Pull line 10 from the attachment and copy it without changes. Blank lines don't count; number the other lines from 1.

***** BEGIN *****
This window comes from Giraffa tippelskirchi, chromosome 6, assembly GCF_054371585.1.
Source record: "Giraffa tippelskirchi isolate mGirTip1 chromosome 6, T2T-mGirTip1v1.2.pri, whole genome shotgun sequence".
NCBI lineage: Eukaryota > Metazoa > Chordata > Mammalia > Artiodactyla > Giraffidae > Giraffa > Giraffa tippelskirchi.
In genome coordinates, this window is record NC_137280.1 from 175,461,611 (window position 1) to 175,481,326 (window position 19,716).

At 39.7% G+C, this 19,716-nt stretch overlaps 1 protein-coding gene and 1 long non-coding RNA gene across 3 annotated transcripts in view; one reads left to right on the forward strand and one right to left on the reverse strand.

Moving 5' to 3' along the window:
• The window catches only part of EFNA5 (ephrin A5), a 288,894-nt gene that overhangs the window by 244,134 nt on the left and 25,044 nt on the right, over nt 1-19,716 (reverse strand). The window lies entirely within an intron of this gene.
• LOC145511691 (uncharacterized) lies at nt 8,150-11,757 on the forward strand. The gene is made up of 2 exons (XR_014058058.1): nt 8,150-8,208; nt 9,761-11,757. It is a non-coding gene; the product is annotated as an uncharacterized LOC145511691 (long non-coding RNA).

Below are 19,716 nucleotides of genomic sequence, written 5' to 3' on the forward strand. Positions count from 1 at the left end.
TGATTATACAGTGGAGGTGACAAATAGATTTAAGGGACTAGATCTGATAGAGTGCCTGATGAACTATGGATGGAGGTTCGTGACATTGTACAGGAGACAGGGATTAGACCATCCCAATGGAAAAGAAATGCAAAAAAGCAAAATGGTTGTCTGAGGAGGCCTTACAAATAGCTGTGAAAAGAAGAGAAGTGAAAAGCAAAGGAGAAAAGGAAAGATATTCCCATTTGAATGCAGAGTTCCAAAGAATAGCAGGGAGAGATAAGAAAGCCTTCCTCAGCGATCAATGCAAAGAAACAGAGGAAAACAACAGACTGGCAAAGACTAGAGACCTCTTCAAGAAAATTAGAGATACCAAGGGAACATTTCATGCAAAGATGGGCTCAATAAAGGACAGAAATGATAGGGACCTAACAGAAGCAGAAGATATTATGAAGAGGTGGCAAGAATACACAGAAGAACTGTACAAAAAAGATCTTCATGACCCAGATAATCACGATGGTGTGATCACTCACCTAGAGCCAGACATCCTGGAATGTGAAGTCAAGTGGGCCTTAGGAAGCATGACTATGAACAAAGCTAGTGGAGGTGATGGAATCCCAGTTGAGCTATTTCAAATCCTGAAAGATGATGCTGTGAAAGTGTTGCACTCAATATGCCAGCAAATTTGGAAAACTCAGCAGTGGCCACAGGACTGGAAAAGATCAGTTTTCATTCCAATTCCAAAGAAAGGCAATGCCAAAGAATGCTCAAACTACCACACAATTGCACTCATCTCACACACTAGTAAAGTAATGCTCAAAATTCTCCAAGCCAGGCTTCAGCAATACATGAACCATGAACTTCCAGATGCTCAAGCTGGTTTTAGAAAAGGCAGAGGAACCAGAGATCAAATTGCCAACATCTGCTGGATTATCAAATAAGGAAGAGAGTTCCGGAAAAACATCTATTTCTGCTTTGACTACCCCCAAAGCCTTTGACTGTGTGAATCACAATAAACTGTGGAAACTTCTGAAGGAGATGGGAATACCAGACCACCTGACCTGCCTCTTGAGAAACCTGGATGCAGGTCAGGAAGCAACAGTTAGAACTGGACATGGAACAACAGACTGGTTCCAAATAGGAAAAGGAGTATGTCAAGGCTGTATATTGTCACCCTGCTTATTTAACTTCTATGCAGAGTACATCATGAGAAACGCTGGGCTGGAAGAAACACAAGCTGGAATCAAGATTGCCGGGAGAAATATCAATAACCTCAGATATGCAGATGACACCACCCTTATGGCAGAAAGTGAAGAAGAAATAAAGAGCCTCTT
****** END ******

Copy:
TGATTATACAGTGGAGGTGACAAATAGATTTAAGGGACTAGATCTGATAGAGTGCCTGATGAACTATGGATGGAGGTTCGTGACATTGTACAGGAGACAGGGATTAGACCATCCCAATGGAAAAGAAATGCAAAAAAGCAAAATGGTTGTCTGAGGAGGCCTTACAAATAGCTGTGAAAAGAAGAGAAGTGAAAAGCAAAGGAGAAAAGGAAAGATATTCCCATTTGAATGCAGAGTTCCAAAGAATAGCAGGGAGAGATAAGAAAGCCTTCCTCAGCGATCAATGCAAAGAAACAGAGGAAAACAACAGACTGGCAAAGACTAGAGACCTCTTCAAGAAAATTAGAGATACCAAGGGAACATTTCATGCAAAGATGGGCTCAATAAAGGACAGAAATGATAGGGACCTAACAGAAGCAGAAGATATTATGAAGAGGTGGCAAGAATACACAGAAGAACTGTACAAAAAAGATCTTCATGACCCAGATAATCACGATGGTGTGATCACTCACCTAGAGCCAGACATCCTGGAATGTGAAGTCAAGTGGGCCTTAGGAAGCATGACTATGAACAAAGCTAGTGGAGGTGATGGAATCCCAGTTGAGCTATTTCAAATCCTGAAAGATGATGCTGTGAAAGTGTTGCACTCAATATGCCAGCAAATTTGGAAAACTCAGCAGTGGCCACAGGACTGGAAAAGATCAGTTTTCATTCCAATTCCAAAGAAAGGCAATGCCAAAGAATGCTCAAACTACCACACAATTGCACTCATCTCACACACTAGTAAAGTAATGCTCAAAATTCTCCAAGCCAGGCTTCAGCAATACATGAACCATGAACTTCCAGATGCTCAAGCTGGTTTTAGAAAAGGCAGAGGAACCAGAGATCAAATTGCCAACATCTGCTGGATTATCAAATAAGGAAGAGAGTTCCGGAAAAACATCTATTTCTGCTTTGACTACCCCCAAAGCCTTTGACTGTGTGAATCACAATAAACTGTGGAAACTTCTGAAGGAGATGGGAATACCAGACCACCTGACCTGCCTCTTGAGAAACCTGGATGCAGGTCAGGAAGCAACAGTTAGAACTGGACATGGAACAACAGACTGGTTCCAAATAGGAAAAGGAGTATGTCAAGGCTGTATATTGTCACCCTGCTTATTTAACTTCTATGCAGAGTACATCATGAGAAACGCTGGGCTGGAAGAAACACAAGCTGGAATCAAGATTGCCGGGAGAAATATCAATAACCTCAGATATGCAGATGACACCACCCTTATGGCAGAAAGTGAAGAAGAAATAAAGAGCCTCTT